Here are some quotes that have appeared in the news media which may be familiar:
“Clearly, there should have been a red flag ...”
"This should never have happened."
"MI5 let terrorists slip through the net."
"There was a failure to connect the dots."
I've been thinking a lot about this as it is very much a feature of our times. It seems to be something most people accept is of limited use or even a waste of time, but which is somehow required until we come up with something better.
I am talking about the process that occurs after a disaster or near-disaster whereby a lot of criticism and analysis goes on, some blame is apportioned and lessons are supposedly learned for the future.
I am not talking about systemic problems where blame is warranted, such as cases of beaurocratic malaise, bad leadership, corporate wrong-doing or horrible incompetence. I am talking about those disasters or events which everyone secretly suspects could not have been prevented but which in hindsight look like they could have been, and therefore everyone agrees to agree that they SHOULD have been prevented - ergo, the fact that they weren't means someone must be to blame.
We can all think of examples -
- the US media and politicians (especially the senate) castigating the CIA and FBI after any attempted terrorist attack, as if it should be possible to thwart every single one;
- some of the post-GFC analysis castigating the behaviour of investors or investment banks believing house prices/stock prices "would keep rising forever" (which by the way, no one believed. Everyone knew the reckoning was coming. But no one knew quite when...);
- to some extent, the analysis following the Victorian bushfires of Black Saturday, February 2009. A horrific event, and yes, there do appear to have been some leadership and process problems, but perhaps also a once-in-30-years full-scale disaster which no one could have managed effectively.
On a smaller scale, this happens in the corporate world too, driven I think by the growth of this process in the media. It's made everyone terrified of not being "proactive" or of being "complacent".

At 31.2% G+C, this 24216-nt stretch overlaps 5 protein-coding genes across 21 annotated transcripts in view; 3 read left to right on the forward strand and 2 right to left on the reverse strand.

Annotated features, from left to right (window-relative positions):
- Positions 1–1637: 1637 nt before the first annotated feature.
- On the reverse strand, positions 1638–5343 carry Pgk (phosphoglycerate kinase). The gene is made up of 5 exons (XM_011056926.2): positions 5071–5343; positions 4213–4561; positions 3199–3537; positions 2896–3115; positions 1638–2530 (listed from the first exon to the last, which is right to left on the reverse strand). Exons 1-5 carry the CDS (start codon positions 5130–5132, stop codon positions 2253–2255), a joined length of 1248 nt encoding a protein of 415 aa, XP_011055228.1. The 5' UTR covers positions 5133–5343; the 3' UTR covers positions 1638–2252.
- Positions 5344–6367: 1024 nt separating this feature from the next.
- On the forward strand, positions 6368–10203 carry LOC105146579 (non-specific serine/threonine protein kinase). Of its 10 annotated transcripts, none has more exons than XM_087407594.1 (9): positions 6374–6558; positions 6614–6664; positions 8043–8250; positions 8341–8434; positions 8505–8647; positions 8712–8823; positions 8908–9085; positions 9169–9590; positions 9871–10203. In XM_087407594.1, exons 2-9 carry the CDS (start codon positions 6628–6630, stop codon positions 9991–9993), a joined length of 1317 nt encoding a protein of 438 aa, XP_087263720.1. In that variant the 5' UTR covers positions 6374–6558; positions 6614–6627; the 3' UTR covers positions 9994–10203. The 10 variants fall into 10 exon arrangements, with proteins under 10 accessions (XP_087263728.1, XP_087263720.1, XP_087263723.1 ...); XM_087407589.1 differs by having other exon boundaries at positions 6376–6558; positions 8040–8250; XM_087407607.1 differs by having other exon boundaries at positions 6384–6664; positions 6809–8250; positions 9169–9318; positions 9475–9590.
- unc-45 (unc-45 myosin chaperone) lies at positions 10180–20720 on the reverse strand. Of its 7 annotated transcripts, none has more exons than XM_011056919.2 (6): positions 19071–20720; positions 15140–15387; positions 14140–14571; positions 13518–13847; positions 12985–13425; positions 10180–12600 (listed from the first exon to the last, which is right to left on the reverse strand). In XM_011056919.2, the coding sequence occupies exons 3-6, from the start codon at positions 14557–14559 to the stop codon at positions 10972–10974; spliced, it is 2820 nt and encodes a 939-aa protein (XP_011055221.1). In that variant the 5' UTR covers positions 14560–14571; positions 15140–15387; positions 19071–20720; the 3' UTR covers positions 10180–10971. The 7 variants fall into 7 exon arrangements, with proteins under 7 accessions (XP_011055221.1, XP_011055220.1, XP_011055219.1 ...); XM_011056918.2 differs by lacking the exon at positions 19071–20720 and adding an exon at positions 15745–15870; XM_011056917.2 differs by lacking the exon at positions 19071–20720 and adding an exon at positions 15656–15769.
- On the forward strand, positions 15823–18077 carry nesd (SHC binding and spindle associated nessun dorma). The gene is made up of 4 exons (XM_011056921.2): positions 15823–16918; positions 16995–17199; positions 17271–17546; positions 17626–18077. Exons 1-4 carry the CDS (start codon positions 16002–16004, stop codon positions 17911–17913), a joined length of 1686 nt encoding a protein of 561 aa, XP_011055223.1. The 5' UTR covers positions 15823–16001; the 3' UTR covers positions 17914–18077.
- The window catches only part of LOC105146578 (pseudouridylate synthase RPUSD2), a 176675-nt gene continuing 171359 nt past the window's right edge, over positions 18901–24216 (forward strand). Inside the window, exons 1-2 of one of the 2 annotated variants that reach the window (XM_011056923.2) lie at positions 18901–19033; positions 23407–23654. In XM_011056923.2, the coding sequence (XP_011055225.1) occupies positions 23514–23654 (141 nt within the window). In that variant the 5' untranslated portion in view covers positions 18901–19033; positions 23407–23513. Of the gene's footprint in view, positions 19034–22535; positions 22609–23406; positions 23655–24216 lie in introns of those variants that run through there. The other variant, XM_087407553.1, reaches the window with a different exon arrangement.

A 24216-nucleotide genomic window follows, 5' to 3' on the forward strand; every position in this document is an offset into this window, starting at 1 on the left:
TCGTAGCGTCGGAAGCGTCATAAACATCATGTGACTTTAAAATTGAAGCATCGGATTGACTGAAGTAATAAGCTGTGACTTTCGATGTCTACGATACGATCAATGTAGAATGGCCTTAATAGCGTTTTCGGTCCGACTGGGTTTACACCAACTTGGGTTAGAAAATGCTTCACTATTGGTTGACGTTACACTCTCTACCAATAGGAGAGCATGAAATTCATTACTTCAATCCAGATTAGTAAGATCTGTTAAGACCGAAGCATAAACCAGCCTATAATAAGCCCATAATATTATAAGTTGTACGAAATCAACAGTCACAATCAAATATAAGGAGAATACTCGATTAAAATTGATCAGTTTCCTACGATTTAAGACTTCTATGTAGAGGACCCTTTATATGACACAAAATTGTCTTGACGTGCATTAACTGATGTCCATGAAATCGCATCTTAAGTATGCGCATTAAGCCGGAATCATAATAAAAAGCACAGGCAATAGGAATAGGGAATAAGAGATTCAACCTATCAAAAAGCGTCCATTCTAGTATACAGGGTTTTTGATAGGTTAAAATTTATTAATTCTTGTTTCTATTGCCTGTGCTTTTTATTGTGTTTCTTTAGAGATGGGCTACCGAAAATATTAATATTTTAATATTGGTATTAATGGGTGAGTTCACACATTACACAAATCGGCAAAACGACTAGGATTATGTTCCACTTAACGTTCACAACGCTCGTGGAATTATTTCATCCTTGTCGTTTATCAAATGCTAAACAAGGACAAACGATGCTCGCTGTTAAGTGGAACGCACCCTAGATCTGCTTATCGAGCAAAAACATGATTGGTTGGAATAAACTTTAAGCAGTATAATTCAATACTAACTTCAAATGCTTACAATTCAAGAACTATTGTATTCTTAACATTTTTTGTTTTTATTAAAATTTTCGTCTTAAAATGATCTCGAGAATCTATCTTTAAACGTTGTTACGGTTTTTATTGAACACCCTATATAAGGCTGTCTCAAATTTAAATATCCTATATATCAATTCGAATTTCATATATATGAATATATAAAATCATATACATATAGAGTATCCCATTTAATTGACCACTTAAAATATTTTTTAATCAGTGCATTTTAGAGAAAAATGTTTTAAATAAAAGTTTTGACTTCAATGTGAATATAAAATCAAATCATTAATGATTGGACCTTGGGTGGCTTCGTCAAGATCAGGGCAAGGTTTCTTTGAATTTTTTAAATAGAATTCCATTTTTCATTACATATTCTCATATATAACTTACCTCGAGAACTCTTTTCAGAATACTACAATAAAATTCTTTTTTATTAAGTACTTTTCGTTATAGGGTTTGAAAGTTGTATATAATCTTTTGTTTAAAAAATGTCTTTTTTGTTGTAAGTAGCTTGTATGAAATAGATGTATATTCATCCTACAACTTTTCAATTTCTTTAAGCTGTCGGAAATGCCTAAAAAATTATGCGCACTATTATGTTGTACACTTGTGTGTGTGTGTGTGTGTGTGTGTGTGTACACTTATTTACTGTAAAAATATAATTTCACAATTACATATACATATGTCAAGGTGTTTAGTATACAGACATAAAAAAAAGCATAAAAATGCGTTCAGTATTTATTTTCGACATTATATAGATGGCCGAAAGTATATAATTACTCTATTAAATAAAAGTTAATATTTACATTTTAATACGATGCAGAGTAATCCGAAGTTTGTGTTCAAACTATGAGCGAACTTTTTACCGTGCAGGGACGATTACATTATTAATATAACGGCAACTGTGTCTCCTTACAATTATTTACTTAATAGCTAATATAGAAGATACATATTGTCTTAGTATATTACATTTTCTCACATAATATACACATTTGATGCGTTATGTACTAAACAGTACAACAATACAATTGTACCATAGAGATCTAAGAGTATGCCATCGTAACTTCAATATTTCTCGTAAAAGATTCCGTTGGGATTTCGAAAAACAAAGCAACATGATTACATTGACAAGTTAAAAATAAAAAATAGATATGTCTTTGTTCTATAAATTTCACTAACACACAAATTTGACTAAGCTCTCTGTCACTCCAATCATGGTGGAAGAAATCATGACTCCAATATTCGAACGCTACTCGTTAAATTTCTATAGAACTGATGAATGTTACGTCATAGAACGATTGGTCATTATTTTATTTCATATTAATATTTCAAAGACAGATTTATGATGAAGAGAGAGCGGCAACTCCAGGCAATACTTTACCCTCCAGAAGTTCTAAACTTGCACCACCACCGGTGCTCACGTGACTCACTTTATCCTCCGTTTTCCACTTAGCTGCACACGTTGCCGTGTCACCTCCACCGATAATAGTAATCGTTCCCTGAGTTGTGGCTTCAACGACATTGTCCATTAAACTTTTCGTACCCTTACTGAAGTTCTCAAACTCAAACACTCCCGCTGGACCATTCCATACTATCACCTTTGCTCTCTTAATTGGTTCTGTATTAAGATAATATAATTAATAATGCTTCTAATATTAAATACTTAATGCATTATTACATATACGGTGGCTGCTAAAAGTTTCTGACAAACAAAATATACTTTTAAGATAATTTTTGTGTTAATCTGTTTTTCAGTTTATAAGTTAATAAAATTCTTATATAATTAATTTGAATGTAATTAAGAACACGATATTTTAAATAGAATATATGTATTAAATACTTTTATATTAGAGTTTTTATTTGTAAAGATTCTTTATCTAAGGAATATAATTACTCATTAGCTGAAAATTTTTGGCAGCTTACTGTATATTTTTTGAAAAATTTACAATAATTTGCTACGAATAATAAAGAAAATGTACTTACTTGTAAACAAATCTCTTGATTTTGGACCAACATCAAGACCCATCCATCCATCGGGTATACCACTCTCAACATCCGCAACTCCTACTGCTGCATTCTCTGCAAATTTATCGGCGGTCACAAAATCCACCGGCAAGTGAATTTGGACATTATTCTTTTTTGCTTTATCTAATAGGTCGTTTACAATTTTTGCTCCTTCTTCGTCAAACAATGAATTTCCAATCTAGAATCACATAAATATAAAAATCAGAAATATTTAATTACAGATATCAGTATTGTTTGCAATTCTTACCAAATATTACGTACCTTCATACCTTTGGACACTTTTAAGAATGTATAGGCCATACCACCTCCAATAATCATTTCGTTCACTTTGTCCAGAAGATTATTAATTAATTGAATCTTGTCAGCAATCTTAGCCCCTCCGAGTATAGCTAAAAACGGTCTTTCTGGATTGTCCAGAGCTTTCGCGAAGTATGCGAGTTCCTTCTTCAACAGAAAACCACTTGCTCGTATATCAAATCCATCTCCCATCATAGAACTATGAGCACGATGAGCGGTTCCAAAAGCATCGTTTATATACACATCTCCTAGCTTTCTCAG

At my workplace after every loss or "near loss" (being the ones we quantify as such), we are required to produce a "post-mortem", a process about which I am ambivalent. I don't completely oppose them but think most of them are misguided, don't give any real benefit and give a false sense of security that we are bolstering ourselves against future errors. This is because, where day to day control management is very strong and effective (as ours is), the events that cause grief tend to be "out of the box" zingers or once-in-a-year process failures. You can't really "learn from" them, because (a) they are one-off events which could not be foreseen and won't likely recur, or (b) humans tend to act erratically under stress and while it's always possible to improve process and management style, you can't prevent mistakes.
However, it's hard to argue the "anti" case without sounding like a slacker or a whinger. This is because there are always one or two points that come out of the post-mortem that seem reasonable and where it feels like a general lesson can be applied, even if you don't accept that the error could have been prevented.
The problem is, there is no possible way to actually prevent the kind of errors that occur. They are not systemic failures but moments where individuals or teams have "failed" to act a certain way in a time of extreme pressure or stress or where information was flying from ten different directions.
Sure it's always possible to point to a behavioural or procedural improvement - such as, "when something new is happening and the stakes are high, we should pull back for ten minutes and round-table with other teams to ensure everyone is operating under the right assumption/same strategy/etc". No one can disagree with that. Also no one can argue that we actually did this or that it would have been wrong to do it - so it seems like this is a lesson we should learn from and accept the validity of the post-mortem exercise.
But the difficulties in applying this in future to prevent any similar problems lie in (1) recognising the event in the moment it's happening [as next time won't look like this time] and (2) knowing when action now or pulling back is the more appropriate [as the answer won't be known until we get it wrong].
In the absence of systemic problems, there are three general problems with the "post mortem":
1 - No matter how tight a ship you run or how good your operations and controls, at some point someone will stuff up. Anlaysing who and how afterwards does not guarantee anything in future, because next time it will be something and someone else. "The human element" in other words; there will always be an element of error
2 - Hindsight is 20-20. Something happens. Something else happens. A lot of other things are happening at the same time around these two things. The two things are related - one leads to the other. Some of the other things appear to be related that are not, or create more noise at the time. Afterwards it may appear the development was "obvious", that there were "red flags" and a "failure to connect the dots" - but however obvious it looks afterwards, there are some events that just do not stand out at the time. Even the participants can forget this afterwards.
3 - Unexpected things can happen which were not possible to predict or guard against, such as an out-of-the-box system bug. As these events are "one-offs", the lessons you learn from them are not applicable to future events - other than as a general lesson to beware of one-off events. (And this is always in mind during a project anyway).
Some good comments on this same theme can be found by: